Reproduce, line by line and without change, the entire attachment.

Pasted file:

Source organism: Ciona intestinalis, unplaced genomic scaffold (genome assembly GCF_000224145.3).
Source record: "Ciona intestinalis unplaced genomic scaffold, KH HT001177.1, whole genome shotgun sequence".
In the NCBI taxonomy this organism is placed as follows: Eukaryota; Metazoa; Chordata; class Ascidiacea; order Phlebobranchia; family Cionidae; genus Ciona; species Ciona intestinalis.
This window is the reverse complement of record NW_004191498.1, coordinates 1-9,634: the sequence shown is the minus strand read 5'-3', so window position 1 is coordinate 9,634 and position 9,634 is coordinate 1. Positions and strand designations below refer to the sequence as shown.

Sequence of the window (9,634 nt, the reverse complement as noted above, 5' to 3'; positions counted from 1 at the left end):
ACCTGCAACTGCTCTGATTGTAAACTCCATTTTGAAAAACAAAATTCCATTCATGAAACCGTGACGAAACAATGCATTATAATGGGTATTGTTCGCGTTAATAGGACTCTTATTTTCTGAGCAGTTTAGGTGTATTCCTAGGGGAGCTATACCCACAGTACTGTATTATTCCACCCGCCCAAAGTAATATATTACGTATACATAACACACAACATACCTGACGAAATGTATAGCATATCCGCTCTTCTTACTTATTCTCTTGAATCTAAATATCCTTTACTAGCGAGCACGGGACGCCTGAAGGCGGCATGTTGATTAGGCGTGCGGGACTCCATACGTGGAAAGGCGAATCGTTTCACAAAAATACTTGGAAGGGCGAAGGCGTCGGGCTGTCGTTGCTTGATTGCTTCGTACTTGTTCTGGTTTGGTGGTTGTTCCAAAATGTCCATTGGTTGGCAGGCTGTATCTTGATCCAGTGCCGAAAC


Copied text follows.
Source organism: Ciona intestinalis, unplaced genomic scaffold (genome assembly GCF_000224145.3).
Source record: "Ciona intestinalis unplaced genomic scaffold, KH HT001177.1, whole genome shotgun sequence".
In the NCBI taxonomy this organism is placed as follows: Eukaryota; Metazoa; Chordata; class Ascidiacea; order Phlebobranchia; family Cionidae; genus Ciona; species Ciona intestinalis.
This window is the reverse complement of record NW_004191498.1, coordinates 1-9,634: the sequence shown is the minus strand read 5'-3', so window position 1 is coordinate 9,634 and position 9,634 is coordinate 1. Positions and strand designations below refer to the sequence as shown.

Sequence of the window (9,634 nt, the reverse complement as noted above, 5' to 3'; positions counted from 1 at the left end):
ACCTGCAACTGCTCTGATTGTAAACTCCATTTTGAAAAACAAAATTCCATTCATGAAACCGTGACGAAACAATGCATTATAATGGGTATTGTTCGCGTTAATAGGACTCTTATTTTCTGAGCAGTTTAGGTGTATTCCTAGGGGAGCTATACCCACAGTACTGTATTATTCCACCCGCCCAAAGTAATATATTACGTATACATAACACACAACATACCTGACGAAATGTATAGCATATCCGCTCTTCTTACTTATTCTCTTGAATCTAAATATCCTTTACTAGCGAGCACGGGACGCCTGAAGGCGGCATGTTGATTAGGCGTGCGGGACTCCATACGTGGAAAGGCGAATCGTTTCACAAAAATACTTGGAAGGGCGAAGGCGTCGGGCTGTCGTTGCTTGATTGCTTCGTACTTGTTCTGGTTTGGTGGTTGTTCCAAAATGTCCATTGGTTGGCAGGCTGTATCTTGATCCAGTGCCGAAAC